- Audible Audio Edition
- Listening Length: 13 hours and 16 minutes
- Program Type: Audiobook
- Version: Unabridged
- Publisher: Recorded Books
- Audible.com Release Date: June 11, 2008
- Whispersync for Voice: Ready
- Language: English
- ASIN: B001B14D8W
- Amazon Best Sellers Rank:
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The Enchantress of Florence Audible – Unabridged
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Top Customer Reviews
This novel is not one long story; rather, it is a marvelous narration and compilation of several stories, each bewitching in its own way. On the surface, it is the story of a handsome, golden haired man named Mogor dell'Amore (Mughal of Love), who claims that he is a descendant of Emperor Akbar's grandfather's youngest sister, a princess of great beauty, the Mughal princess Qaara Koz. Also, this novel is partly based on history, the rest is a combination of fable, fantasy, and Rushdie's florid imagination: the great Mughal Emperor of India, Akbar, and his sons are historic; but the golden haired enchantress of Florence, I think, is a product of Rushdie's imagination or fantasy. The novel can also be read as a story about the clash of two civilizations: The Mughal Empire in the East, and the "empire" of the Medicis and Machiavelli of Florence in the West. This book can be called novel only in a broad sense; to call it an epic, perhaps, would be more appropriate.
Very rarely do readers get an opportunity to read prose as lovely and grand and mesmerizing as Rushdie's prose in this book. The cumulative effect of reading lovely passages on top of dazzling passages will surely overwhelm the reader: "Fires began to burn in the twilight, like warnings. From the black bowl of the sky came the answering fires of the stars.Read more ›
The yellow-haired man is a teller of stories and he has arrived to tell a story to the Mughal of India that will either bring him fortune or cost him his life. This young man has represented himself to the Emperor Akbar as an emissary of Queen Elizabeth I. The emperor challenges the stranger's identity and would dismiss him except the yellow-haired man, who calls himself first Uccello of Florence and then Mogor dell'Amore (mogul of love), begins to weave the enchanting story of Qara Koz, the enchantress of Florence, who he claims is his mother.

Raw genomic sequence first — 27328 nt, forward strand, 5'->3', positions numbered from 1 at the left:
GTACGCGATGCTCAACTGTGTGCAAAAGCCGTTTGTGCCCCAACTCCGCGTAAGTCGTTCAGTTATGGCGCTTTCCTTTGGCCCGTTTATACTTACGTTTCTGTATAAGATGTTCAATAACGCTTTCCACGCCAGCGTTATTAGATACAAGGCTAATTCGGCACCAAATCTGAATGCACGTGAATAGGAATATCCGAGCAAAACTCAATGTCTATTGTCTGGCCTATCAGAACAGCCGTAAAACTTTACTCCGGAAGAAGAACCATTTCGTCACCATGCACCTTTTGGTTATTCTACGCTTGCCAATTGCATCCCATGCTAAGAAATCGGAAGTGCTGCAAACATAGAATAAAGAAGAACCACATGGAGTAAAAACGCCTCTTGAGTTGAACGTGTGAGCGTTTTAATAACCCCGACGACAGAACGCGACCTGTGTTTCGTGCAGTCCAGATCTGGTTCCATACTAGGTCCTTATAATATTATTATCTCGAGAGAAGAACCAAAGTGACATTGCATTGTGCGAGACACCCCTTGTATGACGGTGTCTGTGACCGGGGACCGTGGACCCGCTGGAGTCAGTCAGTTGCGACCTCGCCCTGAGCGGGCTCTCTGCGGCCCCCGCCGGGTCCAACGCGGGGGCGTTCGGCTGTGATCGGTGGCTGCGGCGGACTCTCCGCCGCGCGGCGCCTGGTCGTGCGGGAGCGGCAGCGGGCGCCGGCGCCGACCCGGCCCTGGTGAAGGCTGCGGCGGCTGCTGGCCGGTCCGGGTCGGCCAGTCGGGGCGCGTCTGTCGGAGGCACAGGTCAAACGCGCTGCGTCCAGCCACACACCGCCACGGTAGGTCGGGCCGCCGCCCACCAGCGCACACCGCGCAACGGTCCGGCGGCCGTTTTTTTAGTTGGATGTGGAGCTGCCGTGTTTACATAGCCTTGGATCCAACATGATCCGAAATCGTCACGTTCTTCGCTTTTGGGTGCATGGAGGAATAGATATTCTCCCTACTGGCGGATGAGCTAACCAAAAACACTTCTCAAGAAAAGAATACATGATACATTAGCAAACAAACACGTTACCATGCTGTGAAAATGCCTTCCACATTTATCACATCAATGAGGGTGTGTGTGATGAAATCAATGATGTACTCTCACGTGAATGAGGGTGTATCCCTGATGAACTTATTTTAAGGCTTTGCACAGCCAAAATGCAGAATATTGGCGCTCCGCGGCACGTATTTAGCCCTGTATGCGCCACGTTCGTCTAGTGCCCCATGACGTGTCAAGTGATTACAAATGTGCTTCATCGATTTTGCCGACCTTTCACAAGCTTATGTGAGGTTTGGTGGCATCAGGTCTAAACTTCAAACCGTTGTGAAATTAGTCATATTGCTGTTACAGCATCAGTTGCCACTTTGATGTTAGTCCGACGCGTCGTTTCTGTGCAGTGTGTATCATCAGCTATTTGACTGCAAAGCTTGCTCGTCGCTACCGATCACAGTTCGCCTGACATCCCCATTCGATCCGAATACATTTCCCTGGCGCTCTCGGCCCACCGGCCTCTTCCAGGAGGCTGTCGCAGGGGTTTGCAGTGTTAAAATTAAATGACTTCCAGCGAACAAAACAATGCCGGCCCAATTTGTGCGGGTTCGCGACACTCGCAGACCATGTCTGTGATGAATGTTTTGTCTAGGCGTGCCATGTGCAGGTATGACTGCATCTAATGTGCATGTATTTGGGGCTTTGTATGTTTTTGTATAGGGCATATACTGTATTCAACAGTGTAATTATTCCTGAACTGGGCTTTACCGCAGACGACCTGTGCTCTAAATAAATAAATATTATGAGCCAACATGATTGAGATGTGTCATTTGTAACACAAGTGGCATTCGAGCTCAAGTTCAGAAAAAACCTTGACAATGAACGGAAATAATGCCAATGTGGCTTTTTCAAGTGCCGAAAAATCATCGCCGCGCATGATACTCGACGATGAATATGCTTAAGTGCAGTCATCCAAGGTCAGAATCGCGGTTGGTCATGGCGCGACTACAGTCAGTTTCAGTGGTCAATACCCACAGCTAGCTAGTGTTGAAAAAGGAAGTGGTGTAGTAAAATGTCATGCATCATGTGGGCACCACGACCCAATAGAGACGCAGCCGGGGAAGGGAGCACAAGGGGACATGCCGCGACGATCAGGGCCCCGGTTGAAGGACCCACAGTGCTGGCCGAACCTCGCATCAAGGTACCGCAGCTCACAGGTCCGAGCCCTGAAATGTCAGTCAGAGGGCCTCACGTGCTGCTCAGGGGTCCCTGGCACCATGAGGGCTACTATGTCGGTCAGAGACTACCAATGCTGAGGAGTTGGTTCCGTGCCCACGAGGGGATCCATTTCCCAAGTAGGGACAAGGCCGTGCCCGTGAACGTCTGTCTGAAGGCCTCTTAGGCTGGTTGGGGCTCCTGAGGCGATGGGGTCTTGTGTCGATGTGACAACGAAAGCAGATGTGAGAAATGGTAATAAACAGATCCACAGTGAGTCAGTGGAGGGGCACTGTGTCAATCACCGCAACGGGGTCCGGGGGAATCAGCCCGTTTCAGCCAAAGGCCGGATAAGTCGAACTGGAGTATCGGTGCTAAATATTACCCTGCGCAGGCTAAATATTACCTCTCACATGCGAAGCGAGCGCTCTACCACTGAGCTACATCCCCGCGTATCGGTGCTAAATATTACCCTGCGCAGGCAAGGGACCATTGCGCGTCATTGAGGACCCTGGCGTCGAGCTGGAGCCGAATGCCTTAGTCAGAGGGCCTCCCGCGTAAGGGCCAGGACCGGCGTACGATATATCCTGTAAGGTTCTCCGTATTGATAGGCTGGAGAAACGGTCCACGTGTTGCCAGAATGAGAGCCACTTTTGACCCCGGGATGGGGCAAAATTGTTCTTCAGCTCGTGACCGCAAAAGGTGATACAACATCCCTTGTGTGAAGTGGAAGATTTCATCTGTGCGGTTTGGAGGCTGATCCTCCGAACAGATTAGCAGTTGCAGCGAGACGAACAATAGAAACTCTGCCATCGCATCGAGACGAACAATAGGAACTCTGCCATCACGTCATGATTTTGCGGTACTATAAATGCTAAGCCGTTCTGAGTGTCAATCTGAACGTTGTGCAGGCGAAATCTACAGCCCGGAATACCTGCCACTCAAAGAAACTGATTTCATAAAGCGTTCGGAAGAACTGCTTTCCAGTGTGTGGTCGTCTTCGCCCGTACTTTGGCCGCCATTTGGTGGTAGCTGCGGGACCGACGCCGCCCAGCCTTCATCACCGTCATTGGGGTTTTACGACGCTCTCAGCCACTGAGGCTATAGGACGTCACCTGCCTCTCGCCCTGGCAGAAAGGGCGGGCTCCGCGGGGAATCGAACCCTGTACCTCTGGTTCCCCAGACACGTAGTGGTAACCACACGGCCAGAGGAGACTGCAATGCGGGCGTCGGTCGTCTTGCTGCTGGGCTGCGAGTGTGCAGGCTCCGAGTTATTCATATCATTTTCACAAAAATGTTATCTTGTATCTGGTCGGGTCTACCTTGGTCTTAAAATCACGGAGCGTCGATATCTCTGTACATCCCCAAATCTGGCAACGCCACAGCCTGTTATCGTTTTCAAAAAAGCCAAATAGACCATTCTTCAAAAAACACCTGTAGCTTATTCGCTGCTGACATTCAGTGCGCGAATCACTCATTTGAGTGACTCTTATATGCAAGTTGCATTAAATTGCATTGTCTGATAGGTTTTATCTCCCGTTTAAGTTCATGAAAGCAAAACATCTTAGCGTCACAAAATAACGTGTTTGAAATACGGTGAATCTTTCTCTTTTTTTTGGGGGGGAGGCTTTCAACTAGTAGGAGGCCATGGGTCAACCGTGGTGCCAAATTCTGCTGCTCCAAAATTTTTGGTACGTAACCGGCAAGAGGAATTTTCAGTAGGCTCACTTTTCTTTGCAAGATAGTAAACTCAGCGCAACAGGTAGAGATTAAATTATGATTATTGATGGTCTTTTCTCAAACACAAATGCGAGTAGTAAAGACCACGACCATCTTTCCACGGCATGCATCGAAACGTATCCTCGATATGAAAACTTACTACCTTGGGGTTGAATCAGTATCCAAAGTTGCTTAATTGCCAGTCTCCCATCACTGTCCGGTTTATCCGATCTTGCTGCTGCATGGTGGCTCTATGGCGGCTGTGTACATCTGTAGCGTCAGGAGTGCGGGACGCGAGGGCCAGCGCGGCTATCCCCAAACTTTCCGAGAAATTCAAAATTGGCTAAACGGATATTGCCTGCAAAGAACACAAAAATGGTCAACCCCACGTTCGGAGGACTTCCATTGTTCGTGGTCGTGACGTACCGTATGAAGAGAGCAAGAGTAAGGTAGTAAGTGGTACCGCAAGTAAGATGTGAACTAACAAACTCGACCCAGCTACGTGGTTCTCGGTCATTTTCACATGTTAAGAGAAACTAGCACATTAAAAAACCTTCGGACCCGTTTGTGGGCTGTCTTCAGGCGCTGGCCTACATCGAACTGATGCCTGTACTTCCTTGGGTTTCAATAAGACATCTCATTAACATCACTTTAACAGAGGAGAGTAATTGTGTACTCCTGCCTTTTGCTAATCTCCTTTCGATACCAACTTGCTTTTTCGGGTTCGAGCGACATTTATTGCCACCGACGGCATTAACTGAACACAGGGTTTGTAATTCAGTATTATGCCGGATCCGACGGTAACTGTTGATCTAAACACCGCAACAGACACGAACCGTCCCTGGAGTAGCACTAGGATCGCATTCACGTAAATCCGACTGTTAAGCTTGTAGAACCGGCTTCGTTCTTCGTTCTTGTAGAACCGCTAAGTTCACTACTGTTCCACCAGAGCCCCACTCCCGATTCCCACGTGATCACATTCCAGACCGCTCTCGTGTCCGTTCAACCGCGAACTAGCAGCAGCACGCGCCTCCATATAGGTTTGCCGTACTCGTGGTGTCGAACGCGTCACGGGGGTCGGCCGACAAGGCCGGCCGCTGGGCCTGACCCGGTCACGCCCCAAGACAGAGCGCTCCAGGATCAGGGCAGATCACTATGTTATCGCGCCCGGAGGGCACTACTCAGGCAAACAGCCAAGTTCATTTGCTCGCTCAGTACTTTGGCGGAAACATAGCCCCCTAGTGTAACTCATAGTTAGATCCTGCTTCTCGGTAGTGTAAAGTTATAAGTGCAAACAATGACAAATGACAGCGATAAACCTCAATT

But what is the Emperor to make of the stranger's story? What are we to make of the story we are reading? Identities and reality are not always clear within this magical novel. Who is the story-telling stranger? Is Qara Koz really the stranger's mother? Even the Emperor is not sure if he is simply an "I" like everyone else or a "we" of divine royalty. Reality is tenuous. Characters are imagined yet given "space" and relationship. Painters disappear into their own paintings. The story-teller feels himself fading away to nothingness when kept from telling his story.Read more ›
The Mughal Emperor, Akbar, is ready for a diversion away from the woes of family and ruling a vast nation, when a mysterious yellow-haired stranger arrives at his court in Fatepur Sikri, claiming to be an ambassador from England. The stranger has many tales to tell about the distant European city of Florence, and the enchantress from the East that enraptured the people of Florence with her beauty and grace, and soon everyone in Sikri is enthralled by the young storyteller's tales. But will these stories prove the undoing of the court, and will Akbar's growing affection for the storyteller cause even more strife amongst his family?
When I was a child, my mother used to subscribe to an Indian magazine for women that had recipes, articles, sewing tips and vignettes about Akbar and his wise advisor Birbal. Reading "The Enchantress of Florence" transported me back to those wonderful carefree days.Read more ›
Most Recent Customer Reviews
Kind of hard to follow in the beginning and the descriptions of everything are over the top, which I guess is his style. I enjoyed it and would read more Rushdie.Published 6 months ago by Julie Masters
A serious disappointment! Rushdie is resting on his laurels and using his name to sell his books. This is the last Rushdie book I'll buy. Read morePublished 9 months ago by Jessica
A sumptuous feast of language and imagination! This story was richly satisfying and what I expected from such an accomplished writer. Read morePublished 13 months ago by Judy Silverstein